Arabella Peterson Founder of ladies network - Interview
Meet Arabella Peterson
Model and founder of The Ladies Network #OHGInspired
Please tell us a little about your back ground, where you grew up, what your family life was like and where you have lived?
“I was born and raised in the North-West suburbs of Sydney, Australia and I now live in Sydney's inner-west. I've been lucky enough to do a fair bit of travelling and I’ve done a few months in London and a few months in New York, but as far as where I’ve lived permanently, I haven’t gone very far at all! My parents are the best anyone could ask for, I feel so lucky to have them. My siblings are my best friends too, we’re all a bit obsessed with each other really. My younger years were pretty idyllic and my parents equipped me with the skills to be resilient when things got harder. I’m so blessed that I have such a supportive and loving family, it puts everything in perspective and its such a privilege.
I’ve been passionate about working in the media for as long as I can remember. I started interning at newspapers and publications when I was 15, I would actually spend my two week holidays in the newsroom shadowing reporters, it was pretty dorky. I did a communications degree and The Ladies Network started in my final year of university. Since then I’ve worked in content and marketing roles and do freelance writing and social media management on the side.”
Please tell us a little about the Ladies Network
“The Ladies Network is a project that a few of my friends and I started in 2015. It started with art exhibitions for women and non-binary people to show their work in an open and inclusive environment and we later moved on to run a website and online store and put on different events. It’s been ever-evolving since then and we’re currently in the stage of figuring out what our next steps are.”
What do you love about ohheygirl
It’s always great to see entrepreneurial young women succeeding at what they’re doing. I love that the product is fun, unique and eclectic!
What are your favourite styles of ours?
What have been the most significant moments in your career so far?
“I’m so lucky to have had so many incredible opportunities in my career so far. I think the highlights are always the encouraging messages from people who have either read my writing or like what I’m doing. It’s always amazing to think that people are reading and connecting with your work. Being featured in Nylon Japan, Vogue, Harpers Bazaar and other publications that I love have been highlights, too!”
What inspired you to start the ladies network, and what is your overall vision for the platform over the next few months/years?
“We were inspired to start it because of the overall lack of representation in the creative fields for women and non-binary people. A lot has changed in the past three years and it’s hard to believe that around the time we were starting out, there wasn’t a whole lot of attention given to gender imbalance in the arts compared to today, and people certainly weren't held as accountable. We started it because there was nothing else quite like it at the time in Sydney (that we knew of, anyway) and we felt that it was something that the creative scene needed to get more women involved and feeling confident. It just blew up quicker that we could have ever anticipated.”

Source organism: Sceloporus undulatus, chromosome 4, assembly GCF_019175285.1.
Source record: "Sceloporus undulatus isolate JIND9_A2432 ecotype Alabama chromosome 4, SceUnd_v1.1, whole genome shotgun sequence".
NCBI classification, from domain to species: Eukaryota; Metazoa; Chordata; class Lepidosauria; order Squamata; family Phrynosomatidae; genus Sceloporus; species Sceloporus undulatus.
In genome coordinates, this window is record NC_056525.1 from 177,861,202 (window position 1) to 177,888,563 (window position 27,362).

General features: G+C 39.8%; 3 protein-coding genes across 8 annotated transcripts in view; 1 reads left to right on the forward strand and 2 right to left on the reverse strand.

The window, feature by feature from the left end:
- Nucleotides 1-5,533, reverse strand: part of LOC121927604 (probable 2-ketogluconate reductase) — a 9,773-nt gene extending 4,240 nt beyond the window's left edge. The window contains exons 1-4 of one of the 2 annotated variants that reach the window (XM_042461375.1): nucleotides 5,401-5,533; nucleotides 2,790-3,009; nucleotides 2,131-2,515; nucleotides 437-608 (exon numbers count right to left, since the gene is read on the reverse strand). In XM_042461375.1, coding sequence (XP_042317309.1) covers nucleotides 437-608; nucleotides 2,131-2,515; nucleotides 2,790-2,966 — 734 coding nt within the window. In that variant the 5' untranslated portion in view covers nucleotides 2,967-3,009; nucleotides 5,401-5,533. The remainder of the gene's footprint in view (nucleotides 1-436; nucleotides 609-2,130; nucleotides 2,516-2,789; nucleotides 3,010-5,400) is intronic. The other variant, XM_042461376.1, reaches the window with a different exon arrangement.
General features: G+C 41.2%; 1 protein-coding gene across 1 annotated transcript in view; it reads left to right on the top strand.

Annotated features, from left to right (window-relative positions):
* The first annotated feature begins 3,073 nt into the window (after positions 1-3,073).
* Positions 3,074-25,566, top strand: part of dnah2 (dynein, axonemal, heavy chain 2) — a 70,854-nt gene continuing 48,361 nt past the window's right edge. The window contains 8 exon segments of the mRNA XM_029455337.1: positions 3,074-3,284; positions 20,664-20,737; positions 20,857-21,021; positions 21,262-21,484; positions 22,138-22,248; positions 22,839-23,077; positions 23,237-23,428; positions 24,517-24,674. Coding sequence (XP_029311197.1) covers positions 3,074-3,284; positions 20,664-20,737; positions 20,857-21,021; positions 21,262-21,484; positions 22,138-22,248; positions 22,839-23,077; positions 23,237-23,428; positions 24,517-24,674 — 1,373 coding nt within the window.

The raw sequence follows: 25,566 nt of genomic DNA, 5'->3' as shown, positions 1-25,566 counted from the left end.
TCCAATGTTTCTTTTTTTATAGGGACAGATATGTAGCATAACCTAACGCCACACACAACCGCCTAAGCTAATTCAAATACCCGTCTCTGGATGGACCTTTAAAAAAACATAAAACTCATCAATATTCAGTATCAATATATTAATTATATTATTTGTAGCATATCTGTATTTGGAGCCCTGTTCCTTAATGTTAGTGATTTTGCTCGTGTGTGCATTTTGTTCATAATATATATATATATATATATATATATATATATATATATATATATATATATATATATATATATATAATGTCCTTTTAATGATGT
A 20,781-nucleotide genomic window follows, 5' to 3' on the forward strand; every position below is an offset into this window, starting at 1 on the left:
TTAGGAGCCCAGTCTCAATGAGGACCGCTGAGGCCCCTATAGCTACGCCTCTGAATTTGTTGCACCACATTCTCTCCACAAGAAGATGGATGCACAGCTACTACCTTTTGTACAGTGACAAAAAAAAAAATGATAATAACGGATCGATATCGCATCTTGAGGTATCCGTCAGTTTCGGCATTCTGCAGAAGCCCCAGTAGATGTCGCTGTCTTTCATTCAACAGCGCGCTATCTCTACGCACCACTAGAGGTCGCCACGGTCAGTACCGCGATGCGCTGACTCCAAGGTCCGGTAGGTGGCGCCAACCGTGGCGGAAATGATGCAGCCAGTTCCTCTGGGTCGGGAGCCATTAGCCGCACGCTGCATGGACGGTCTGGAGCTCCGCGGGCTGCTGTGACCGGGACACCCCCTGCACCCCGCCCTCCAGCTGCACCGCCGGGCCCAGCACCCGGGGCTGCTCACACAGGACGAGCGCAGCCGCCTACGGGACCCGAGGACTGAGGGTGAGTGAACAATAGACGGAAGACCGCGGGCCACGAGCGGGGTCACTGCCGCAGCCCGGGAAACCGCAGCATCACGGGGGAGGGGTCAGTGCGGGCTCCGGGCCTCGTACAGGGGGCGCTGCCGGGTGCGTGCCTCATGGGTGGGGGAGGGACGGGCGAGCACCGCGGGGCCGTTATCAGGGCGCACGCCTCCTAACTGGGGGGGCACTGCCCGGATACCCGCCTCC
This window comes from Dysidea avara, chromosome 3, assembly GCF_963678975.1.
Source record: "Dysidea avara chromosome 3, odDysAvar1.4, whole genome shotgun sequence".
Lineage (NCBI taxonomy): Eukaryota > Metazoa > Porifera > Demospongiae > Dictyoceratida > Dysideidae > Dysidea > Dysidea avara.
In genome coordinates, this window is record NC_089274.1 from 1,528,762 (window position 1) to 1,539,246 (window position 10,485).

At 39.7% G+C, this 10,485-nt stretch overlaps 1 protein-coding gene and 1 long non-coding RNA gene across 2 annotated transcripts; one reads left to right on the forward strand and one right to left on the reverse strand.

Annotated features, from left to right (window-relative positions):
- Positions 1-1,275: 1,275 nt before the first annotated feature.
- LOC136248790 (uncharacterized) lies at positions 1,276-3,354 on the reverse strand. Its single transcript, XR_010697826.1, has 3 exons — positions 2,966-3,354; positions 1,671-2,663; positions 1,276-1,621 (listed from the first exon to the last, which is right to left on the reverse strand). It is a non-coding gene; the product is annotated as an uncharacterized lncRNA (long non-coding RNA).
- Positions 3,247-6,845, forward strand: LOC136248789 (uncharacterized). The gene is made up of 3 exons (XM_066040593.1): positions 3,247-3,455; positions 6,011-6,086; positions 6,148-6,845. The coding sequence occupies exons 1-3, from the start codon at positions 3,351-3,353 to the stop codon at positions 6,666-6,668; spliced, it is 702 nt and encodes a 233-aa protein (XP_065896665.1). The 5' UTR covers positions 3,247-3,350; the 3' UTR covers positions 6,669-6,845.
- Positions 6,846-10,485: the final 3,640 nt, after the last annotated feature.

We’ve tried a lot at this stage—art exhibitions, workshops, music gigs, online content, an online art store—but I think it's better to do one thing super well than a bunch of things half-hearted, so I think the next step is figuring out exactly where we want to go or whether it's ready to move on to the next adventure. I was 21 years old and finishing my degree when we started TLN and as time has gone on, the creative scene and political climate has changed and so have we. I think it's so important to be adaptive and receptive and to feel comfortable with what you’re putting out into the world. I’m excited to see where things go in the future!
Why did you find it important to give artists a platform to be seen?
“A lot of the women and non-binary people I knew when we were starting out were very reluctant to show their work. A lot wouldn't label themselves artists like their male peers would, even if they were studying fine arts or producing amazing work, and would rather call their work a ‘hobby’. By creating a group show full of other women, I think these artists felt more comfortable to show their work, especially as our exhibitions have always been casual and fun with an encouraging and supportive atmosphere. We focused on combining established and emerging artists in our shows so those barriers were removed. This lead to us profiling artists, musicians, performers and other people on our website and Instagram so more and more people could get their work out there.”